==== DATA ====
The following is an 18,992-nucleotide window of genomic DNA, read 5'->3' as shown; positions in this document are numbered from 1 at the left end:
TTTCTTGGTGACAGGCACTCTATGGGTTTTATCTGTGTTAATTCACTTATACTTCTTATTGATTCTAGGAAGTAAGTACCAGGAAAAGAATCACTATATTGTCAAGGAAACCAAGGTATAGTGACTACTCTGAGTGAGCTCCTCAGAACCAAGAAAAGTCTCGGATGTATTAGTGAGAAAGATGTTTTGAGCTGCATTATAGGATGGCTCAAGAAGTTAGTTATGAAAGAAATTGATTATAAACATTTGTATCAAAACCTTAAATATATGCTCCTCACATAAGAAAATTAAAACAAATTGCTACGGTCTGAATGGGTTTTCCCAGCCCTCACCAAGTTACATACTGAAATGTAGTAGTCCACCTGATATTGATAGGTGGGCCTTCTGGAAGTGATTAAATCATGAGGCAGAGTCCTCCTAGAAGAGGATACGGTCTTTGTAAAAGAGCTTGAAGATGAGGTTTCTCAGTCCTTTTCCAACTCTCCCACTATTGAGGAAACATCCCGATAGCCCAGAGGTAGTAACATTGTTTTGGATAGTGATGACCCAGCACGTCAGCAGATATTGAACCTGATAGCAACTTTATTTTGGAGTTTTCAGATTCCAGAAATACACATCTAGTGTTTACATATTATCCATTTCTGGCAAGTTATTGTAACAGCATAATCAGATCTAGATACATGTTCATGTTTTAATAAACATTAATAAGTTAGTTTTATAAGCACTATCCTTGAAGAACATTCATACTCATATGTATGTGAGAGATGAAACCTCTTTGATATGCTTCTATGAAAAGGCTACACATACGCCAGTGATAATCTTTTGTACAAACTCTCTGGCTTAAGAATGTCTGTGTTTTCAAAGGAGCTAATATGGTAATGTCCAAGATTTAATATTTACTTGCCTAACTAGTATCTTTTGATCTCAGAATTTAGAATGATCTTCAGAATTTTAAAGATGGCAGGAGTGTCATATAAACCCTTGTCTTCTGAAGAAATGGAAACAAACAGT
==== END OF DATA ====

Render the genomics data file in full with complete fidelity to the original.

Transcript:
The following is an 18,992-nucleotide window of genomic DNA, read 5'->3' as shown; positions in this document are numbered from 1 at the left end:
TTTCTTGGTGACAGGCACTCTATGGGTTTTATCTGTGTTAATTCACTTATACTTCTTATTGATTCTAGGAAGTAAGTACCAGGAAAAGAATCACTATATTGTCAAGGAAACCAAGGTATAGTGACTACTCTGAGTGAGCTCCTCAGAACCAAGAAAAGTCTCGGATGTATTAGTGAGAAAGATGTTTTGAGCTGCATTATAGGATGGCTCAAGAAGTTAGTTATGAAAGAAATTGATTATAAACATTTGTATCAAAACCTTAAATATATGCTCCTCACATAAGAAAATTAAAACAAATTGCTACGGTCTGAATGGGTTTTCCCAGCCCTCACCAAGTTACATACTGAAATGTAGTAGTCCACCTGATATTGATAGGTGGGCCTTCTGGAAGTGATTAAATCATGAGGCAGAGTCCTCCTAGAAGAGGATACGGTCTTTGTAAAAGAGCTTGAAGATGAGGTTTCTCAGTCCTTTTCCAACTCTCCCACTATTGAGGAAACATCCCGATAGCCCAGAGGTAGTAACATTGTTTTGGATAGTGATGACCCAGCACGTCAGCAGATATTGAACCTGATAGCAACTTTATTTTGGAGTTTTCAGATTCCAGAAATACACATCTAGTGTTTACATATTATCCATTTCTGGCAAGTTATTGTAACAGCATAATCAGATCTAGATACATGTTCATGTTTTAATAAACATTAATAAGTTAGTTTTATAAGCACTATCCTTGAAGAACATTCATACTCATATGTATGTGAGAGATGAAACCTCTTTGATATGCTTCTATGAAAAGGCTACACATACGCCAGTGATAATCTTTTGTACAAACTCTCTGGCTTAAGAATGTCTGTGTTTTCAAAGGAGCTAATATGGTAATGTCCAAGATTTAATATTTACTTGCCTAACTAGTATCTTTTGATCTCAGAATTTAGAATGATCTTCAGAATTTTAAAGATGGCAGGAGTGTCATATAAACCCTTGTCTTCTGAAGAAATGGAAACAAACAGT